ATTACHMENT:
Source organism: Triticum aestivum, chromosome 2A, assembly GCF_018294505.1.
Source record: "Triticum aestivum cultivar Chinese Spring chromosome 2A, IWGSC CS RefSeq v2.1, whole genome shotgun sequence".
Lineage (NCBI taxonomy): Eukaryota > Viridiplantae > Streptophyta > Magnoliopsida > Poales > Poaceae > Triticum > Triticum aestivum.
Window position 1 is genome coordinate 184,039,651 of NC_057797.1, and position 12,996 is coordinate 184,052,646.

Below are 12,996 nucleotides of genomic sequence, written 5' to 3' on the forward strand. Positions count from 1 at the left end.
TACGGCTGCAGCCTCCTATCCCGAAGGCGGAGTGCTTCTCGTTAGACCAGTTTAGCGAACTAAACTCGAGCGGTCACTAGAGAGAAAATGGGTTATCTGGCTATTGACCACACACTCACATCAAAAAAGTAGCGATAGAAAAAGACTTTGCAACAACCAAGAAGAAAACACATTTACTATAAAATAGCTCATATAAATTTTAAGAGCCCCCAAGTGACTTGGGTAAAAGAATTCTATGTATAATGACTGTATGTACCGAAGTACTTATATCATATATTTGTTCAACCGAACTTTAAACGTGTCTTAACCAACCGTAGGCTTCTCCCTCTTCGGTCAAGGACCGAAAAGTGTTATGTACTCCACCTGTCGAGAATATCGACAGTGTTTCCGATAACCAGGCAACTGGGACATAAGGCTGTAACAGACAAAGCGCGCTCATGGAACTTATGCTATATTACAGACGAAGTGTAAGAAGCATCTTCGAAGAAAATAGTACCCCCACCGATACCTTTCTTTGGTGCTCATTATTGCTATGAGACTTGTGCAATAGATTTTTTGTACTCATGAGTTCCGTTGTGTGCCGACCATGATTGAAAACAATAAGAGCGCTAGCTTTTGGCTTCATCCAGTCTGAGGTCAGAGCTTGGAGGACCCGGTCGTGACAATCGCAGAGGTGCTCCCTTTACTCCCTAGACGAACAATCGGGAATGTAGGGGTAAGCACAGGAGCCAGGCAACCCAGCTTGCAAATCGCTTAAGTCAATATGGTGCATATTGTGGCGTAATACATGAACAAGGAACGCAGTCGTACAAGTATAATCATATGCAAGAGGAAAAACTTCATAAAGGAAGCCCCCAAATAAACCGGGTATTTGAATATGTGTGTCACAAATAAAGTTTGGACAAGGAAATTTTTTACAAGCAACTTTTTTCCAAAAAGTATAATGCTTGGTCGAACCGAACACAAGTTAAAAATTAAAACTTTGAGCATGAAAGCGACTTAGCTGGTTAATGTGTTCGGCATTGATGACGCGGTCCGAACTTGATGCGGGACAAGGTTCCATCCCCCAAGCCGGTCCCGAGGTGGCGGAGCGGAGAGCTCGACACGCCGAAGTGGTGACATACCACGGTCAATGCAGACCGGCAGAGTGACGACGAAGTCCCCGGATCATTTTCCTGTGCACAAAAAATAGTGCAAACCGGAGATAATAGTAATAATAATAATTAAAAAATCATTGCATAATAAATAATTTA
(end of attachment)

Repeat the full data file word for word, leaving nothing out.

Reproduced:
Source organism: Triticum aestivum, chromosome 2A, assembly GCF_018294505.1.
Source record: "Triticum aestivum cultivar Chinese Spring chromosome 2A, IWGSC CS RefSeq v2.1, whole genome shotgun sequence".
Lineage (NCBI taxonomy): Eukaryota > Viridiplantae > Streptophyta > Magnoliopsida > Poales > Poaceae > Triticum > Triticum aestivum.
Window position 1 is genome coordinate 184,039,651 of NC_057797.1, and position 12,996 is coordinate 184,052,646.

Below are 12,996 nucleotides of genomic sequence, written 5' to 3' on the forward strand. Positions count from 1 at the left end.
TACGGCTGCAGCCTCCTATCCCGAAGGCGGAGTGCTTCTCGTTAGACCAGTTTAGCGAACTAAACTCGAGCGGTCACTAGAGAGAAAATGGGTTATCTGGCTATTGACCACACACTCACATCAAAAAAGTAGCGATAGAAAAAGACTTTGCAACAACCAAGAAGAAAACACATTTACTATAAAATAGCTCATATAAATTTTAAGAGCCCCCAAGTGACTTGGGTAAAAGAATTCTATGTATAATGACTGTATGTACCGAAGTACTTATATCATATATTTGTTCAACCGAACTTTAAACGTGTCTTAACCAACCGTAGGCTTCTCCCTCTTCGGTCAAGGACCGAAAAGTGTTATGTACTCCACCTGTCGAGAATATCGACAGTGTTTCCGATAACCAGGCAACTGGGACATAAGGCTGTAACAGACAAAGCGCGCTCATGGAACTTATGCTATATTACAGACGAAGTGTAAGAAGCATCTTCGAAGAAAATAGTACCCCCACCGATACCTTTCTTTGGTGCTCATTATTGCTATGAGACTTGTGCAATAGATTTTTTGTACTCATGAGTTCCGTTGTGTGCCGACCATGATTGAAAACAATAAGAGCGCTAGCTTTTGGCTTCATCCAGTCTGAGGTCAGAGCTTGGAGGACCCGGTCGTGACAATCGCAGAGGTGCTCCCTTTACTCCCTAGACGAACAATCGGGAATGTAGGGGTAAGCACAGGAGCCAGGCAACCCAGCTTGCAAATCGCTTAAGTCAATATGGTGCATATTGTGGCGTAATACATGAACAAGGAACGCAGTCGTACAAGTATAATCATATGCAAGAGGAAAAACTTCATAAAGGAAGCCCCCAAATAAACCGGGTATTTGAATATGTGTGTCACAAATAAAGTTTGGACAAGGAAATTTTTTACAAGCAACTTTTTTCCAAAAAGTATAATGCTTGGTCGAACCGAACACAAGTTAAAAATTAAAACTTTGAGCATGAAAGCGACTTAGCTGGTTAATGTGTTCGGCATTGATGACGCGGTCCGAACTTGATGCGGGACAAGGTTCCATCCCCCAAGCCGGTCCCGAGGTGGCGGAGCGGAGAGCTCGACACGCCGAAGTGGTGACATACCACGGTCAATGCAGACCGGCAGAGTGACGACGAAGTCCCCGGATCATTTTCCTGTGCACAAAAAATAGTGCAAACCGGAGATAATAGTAATAATAATAATTAAAAAATCATTGCATAATAAATAATTTA